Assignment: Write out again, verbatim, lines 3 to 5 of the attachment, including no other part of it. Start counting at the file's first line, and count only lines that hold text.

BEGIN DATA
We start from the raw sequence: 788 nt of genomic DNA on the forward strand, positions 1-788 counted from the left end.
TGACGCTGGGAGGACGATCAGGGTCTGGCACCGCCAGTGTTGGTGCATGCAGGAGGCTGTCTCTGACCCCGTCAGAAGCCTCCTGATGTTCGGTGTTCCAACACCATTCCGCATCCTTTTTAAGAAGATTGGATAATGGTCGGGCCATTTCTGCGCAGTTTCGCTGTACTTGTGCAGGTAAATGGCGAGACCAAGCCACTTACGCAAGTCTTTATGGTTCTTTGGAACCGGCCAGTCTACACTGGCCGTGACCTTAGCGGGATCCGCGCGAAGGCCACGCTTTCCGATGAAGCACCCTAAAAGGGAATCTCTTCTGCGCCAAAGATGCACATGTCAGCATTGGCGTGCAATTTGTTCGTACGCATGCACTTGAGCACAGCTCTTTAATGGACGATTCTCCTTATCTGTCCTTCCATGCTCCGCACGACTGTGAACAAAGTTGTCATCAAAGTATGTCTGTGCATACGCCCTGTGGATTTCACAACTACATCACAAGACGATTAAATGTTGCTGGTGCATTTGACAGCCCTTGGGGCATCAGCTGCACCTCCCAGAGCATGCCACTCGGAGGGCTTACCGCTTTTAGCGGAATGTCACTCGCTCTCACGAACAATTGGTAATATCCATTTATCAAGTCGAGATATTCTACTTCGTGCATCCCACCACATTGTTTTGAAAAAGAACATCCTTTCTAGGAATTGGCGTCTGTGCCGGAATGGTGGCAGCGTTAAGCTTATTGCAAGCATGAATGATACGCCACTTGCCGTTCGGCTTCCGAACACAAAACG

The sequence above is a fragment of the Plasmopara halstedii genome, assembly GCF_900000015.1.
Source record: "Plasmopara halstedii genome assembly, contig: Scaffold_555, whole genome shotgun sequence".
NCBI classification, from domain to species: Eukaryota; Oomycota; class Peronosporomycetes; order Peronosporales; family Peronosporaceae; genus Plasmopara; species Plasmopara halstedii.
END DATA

The sequence above is a fragment of the Plasmopara halstedii genome, assembly GCF_900000015.1.
Source record: "Plasmopara halstedii genome assembly, contig: Scaffold_555, whole genome shotgun sequence".
NCBI classification, from domain to species: Eukaryota; Oomycota; class Peronosporomycetes; order Peronosporales; family Peronosporaceae; genus Plasmopara; species Plasmopara halstedii.